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Physical Settings

To view and edit your physical settings, go to Settings > Physical settings. It is important that you are precise with the physical settings, especially when setting your weight, height, date of birth and sex, as they have an impact on the accuracy of the measuring values, such as the heart rate zone limits and calorie expenditure.

In Physical settings you'll find:

  • Weight
  • Height
  • Date of birth
  • Sex
  • Training background
  • Maximum heart rate
  • Resting heart rate
  • VO2max


Set your weight in kilograms (kg) or pounds (lbs).


Set your height in centimeters (metric) or in feet and inches (imperial).

Date of Birth

Set your birthday. The order in which the date settings are depends on which time and date format you have chosen (24h: day - month - year / 12h: month - day - year).


Select Male or Female.

Training background

Training background is an assessment of your long-term physical activity level. Select the alternative that best describes the overall amount and intensity of your physical activity during the past three months.

  • Occasional (0-1h/week): You do not participate regularly in programmed recreational sport or heavy physical activity, e.g. you walk only for pleasure or exercise hard enough to cause heavy breathing or perspiration only occasionally.
  • Regular (1-3h/week): You participate regularly in recreational sports, e.g. you run 5-10 km or 3-6 miles per week or spend 1-3 hours per week in comparable physical activity, or your work requires modest physical activity.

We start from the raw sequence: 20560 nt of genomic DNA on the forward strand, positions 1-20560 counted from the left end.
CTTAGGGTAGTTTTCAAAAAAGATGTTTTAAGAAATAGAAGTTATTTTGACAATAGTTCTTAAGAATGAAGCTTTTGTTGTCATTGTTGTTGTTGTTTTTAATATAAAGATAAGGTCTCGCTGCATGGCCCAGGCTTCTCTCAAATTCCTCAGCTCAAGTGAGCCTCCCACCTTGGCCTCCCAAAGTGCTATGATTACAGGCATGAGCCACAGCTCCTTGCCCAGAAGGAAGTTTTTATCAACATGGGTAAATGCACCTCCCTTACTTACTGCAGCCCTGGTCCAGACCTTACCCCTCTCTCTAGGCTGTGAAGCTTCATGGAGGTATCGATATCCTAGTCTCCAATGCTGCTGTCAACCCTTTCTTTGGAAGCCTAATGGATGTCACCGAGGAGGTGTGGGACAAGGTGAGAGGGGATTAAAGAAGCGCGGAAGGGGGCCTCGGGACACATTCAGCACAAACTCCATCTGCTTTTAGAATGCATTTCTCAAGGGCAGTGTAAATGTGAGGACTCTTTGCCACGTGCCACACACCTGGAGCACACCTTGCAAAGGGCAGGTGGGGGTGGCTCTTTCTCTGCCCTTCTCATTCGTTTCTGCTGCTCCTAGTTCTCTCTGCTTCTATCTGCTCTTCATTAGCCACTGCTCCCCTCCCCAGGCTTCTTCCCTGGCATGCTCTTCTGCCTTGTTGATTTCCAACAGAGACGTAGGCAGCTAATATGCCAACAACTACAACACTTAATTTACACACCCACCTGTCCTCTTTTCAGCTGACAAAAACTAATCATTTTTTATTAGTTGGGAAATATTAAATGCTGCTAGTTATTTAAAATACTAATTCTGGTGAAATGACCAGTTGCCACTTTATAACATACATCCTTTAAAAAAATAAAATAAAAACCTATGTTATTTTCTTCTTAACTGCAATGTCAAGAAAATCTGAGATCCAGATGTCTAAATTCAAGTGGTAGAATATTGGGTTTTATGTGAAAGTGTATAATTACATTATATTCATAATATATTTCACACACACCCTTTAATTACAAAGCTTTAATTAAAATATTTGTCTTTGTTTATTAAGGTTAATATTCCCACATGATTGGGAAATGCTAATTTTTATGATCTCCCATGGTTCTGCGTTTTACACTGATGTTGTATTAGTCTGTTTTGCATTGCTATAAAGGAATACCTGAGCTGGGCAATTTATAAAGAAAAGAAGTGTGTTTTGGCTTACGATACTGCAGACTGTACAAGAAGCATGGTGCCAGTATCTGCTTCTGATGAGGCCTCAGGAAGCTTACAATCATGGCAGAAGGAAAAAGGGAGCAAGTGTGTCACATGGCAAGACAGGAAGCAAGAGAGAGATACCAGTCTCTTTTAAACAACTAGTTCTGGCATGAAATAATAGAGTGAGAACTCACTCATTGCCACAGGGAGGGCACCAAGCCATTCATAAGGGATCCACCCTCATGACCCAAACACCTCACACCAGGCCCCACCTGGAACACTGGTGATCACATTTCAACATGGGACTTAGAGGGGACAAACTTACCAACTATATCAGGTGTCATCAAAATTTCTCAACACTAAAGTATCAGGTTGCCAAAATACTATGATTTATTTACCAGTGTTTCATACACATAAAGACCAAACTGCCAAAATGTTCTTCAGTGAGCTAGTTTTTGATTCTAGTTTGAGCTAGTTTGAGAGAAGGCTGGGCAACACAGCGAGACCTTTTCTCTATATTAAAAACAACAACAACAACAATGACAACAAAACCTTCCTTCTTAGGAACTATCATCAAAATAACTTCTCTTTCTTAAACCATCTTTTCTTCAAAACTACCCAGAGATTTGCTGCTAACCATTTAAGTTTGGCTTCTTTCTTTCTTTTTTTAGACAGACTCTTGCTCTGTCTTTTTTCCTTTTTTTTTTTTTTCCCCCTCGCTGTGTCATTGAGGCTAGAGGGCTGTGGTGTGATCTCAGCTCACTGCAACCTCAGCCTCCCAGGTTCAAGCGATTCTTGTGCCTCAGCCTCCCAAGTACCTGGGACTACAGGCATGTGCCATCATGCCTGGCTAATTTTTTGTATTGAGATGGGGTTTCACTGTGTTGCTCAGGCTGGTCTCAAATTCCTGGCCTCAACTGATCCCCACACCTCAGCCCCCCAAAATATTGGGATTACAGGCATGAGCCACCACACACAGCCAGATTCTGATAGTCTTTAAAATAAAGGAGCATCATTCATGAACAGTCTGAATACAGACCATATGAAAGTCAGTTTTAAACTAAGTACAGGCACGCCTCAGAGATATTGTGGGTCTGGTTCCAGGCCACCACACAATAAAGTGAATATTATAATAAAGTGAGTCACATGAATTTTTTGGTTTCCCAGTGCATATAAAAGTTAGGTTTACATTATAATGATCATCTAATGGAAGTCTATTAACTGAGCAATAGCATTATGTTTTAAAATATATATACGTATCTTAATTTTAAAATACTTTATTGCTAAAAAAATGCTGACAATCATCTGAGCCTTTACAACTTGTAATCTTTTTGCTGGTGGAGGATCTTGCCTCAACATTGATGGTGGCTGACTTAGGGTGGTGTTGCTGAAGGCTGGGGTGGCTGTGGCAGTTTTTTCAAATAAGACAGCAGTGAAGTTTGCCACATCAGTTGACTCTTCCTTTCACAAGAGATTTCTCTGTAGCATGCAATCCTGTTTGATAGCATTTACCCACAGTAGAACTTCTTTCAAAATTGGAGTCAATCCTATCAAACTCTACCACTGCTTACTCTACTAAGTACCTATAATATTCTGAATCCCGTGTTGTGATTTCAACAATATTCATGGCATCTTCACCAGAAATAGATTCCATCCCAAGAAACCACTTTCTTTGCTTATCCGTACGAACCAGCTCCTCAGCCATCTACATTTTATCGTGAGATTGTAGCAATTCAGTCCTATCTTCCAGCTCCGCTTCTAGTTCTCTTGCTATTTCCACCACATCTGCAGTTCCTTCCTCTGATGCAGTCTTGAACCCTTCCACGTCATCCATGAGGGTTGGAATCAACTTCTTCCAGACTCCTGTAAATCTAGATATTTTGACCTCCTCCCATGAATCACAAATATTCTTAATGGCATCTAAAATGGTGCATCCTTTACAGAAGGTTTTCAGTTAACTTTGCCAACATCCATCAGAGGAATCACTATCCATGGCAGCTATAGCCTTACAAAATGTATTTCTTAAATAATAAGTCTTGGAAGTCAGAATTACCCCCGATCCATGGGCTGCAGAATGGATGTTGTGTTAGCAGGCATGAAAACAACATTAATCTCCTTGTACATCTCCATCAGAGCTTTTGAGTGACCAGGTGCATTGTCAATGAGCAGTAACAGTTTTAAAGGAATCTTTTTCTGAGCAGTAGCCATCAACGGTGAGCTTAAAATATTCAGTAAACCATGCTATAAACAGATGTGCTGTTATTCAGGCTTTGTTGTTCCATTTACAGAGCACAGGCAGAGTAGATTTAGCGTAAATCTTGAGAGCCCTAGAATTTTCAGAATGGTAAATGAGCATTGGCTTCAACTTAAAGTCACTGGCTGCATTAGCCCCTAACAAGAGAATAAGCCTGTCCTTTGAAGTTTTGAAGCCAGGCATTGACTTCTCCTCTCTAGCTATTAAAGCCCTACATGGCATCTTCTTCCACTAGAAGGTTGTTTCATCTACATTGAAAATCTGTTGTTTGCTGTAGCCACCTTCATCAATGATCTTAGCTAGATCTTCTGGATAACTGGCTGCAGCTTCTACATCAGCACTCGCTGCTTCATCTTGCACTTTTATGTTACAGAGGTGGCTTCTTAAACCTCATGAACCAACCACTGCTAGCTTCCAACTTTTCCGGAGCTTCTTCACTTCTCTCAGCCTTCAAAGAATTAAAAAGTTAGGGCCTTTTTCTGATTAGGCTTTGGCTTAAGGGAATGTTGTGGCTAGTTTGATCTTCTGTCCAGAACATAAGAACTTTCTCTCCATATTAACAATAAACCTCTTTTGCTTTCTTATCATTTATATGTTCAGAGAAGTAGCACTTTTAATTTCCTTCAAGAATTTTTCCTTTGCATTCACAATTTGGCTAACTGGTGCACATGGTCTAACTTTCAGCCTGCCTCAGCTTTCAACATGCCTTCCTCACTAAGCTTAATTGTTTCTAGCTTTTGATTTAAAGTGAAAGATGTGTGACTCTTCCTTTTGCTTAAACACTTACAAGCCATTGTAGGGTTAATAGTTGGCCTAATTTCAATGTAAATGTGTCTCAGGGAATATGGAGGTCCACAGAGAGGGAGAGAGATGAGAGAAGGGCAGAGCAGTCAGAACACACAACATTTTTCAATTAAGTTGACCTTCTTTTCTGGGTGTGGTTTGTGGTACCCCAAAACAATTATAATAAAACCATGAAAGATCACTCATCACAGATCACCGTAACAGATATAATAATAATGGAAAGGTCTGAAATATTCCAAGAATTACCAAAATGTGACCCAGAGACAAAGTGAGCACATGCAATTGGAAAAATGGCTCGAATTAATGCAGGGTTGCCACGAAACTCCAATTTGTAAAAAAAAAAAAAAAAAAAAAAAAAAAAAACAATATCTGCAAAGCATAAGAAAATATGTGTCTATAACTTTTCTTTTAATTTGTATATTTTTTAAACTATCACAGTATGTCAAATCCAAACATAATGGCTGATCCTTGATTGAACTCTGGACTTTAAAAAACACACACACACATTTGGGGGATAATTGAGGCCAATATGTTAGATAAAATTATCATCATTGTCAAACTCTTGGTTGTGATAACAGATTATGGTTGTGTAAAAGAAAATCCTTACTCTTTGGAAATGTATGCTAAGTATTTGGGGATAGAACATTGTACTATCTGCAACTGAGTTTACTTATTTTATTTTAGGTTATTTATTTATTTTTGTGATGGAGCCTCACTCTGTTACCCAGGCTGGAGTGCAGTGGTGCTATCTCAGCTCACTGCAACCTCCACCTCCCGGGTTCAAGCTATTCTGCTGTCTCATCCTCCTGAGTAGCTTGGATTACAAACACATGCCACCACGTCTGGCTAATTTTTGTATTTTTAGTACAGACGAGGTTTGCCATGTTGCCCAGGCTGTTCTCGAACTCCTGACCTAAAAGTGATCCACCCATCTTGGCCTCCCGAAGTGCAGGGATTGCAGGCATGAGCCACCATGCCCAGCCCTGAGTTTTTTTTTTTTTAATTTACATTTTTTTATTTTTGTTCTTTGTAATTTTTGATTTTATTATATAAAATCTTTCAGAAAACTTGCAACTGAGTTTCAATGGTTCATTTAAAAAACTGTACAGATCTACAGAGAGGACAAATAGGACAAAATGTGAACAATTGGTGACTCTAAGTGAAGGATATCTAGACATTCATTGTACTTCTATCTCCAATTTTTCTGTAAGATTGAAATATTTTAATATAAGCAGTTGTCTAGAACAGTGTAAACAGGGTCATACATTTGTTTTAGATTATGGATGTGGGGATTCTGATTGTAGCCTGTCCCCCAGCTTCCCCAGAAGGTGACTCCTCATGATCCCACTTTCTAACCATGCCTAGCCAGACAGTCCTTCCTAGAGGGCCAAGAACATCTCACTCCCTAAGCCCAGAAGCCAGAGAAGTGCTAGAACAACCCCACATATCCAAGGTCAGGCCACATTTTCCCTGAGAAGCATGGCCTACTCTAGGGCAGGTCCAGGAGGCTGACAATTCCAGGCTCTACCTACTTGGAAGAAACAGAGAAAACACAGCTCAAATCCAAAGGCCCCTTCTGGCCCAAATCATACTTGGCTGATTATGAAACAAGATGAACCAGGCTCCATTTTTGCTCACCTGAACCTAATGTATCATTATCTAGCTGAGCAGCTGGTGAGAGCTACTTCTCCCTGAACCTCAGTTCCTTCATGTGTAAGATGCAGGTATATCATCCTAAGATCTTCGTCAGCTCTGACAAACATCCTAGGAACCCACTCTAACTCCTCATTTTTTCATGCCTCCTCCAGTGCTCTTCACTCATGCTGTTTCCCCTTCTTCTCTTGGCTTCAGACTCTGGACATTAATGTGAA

• Frequent (3-5h/week): You participate at least 3 times a week in heavy physical exercise, e.g. you run 20-50 km/12-31 miles per week or spend 3-5 hours per week in comparable physical activity.
  • Heavy (5-8h/week): You participate in heavy physical exercise at least 5 times a week, and you may sometimes take part in mass sports events.
  • Semi-pro (8-12h/week): You participate in heavy physical exercise almost daily, and you exercise to improve performance for competitive purposes.
  • Pro (>12h/week): You are an endurance athlete. You participate in heavy physical exercise to improve your performance for competitive purposes.

Maximum Heart Rate

Set your maximum heart rate, if you know your current maximum heart rate value. Your age-predicted maximum heart rate value (220-age) is displayed as a default setting when you set this value for the first time.

HRmax is used to estimate energy expenditure. HRmax is the highest number of heartbeats per minute during maximum physical exertion.The most accurate method for determining your individual HRmax is to perform a maximal exercise stress test in a laboratory. HRmax is also crucial when determining training intensity. It is individual and depends on age and hereditary factors.

Resting Heart Rate

Set your resting heart rate.

A person’s resting heart rate (HRrest) is the lowest number of heart beats per minute (bpm) when fully relaxed and without distractions. Age, fitness level, genetics, health status and gender affect HRrest. HRrest is decreased as the result of cardiovascular conditioning. A normal value for an adult is 60-80 bpm, but for top athletes it can even be below 40 bpm.


Set your VO2max.

A clear link exists between maximal oxygen consumption (VO2max) of the body and cardiorespiratory fitness because oxygen delivery to tissues is dependent on lung and heart function. VO2max (maximal oxygen uptake, maximal aerobic power) is the maximal rate at which oxygen can be used by the body during maximal exercise; it is related directly to the maximal capacity of the heart to deliver blood to the muscles. VO2max can be measured or predicted by fitness tests (e.g. maximal exercise tests, submaximal exercise tests, Polar Fitness Test). VO2max is a good index of cardiorespiratory fitness and a good predictor of performance capability in endurance events such as distance running, cycling, cross-country skiing, and swimming.

VO2max can be expressed either as milliliters per minute (ml/min = ml ■ min-1) or this value can be divided by the person’s body weight in kilograms (ml/kg/min = ml ■ kg-1■ min-1).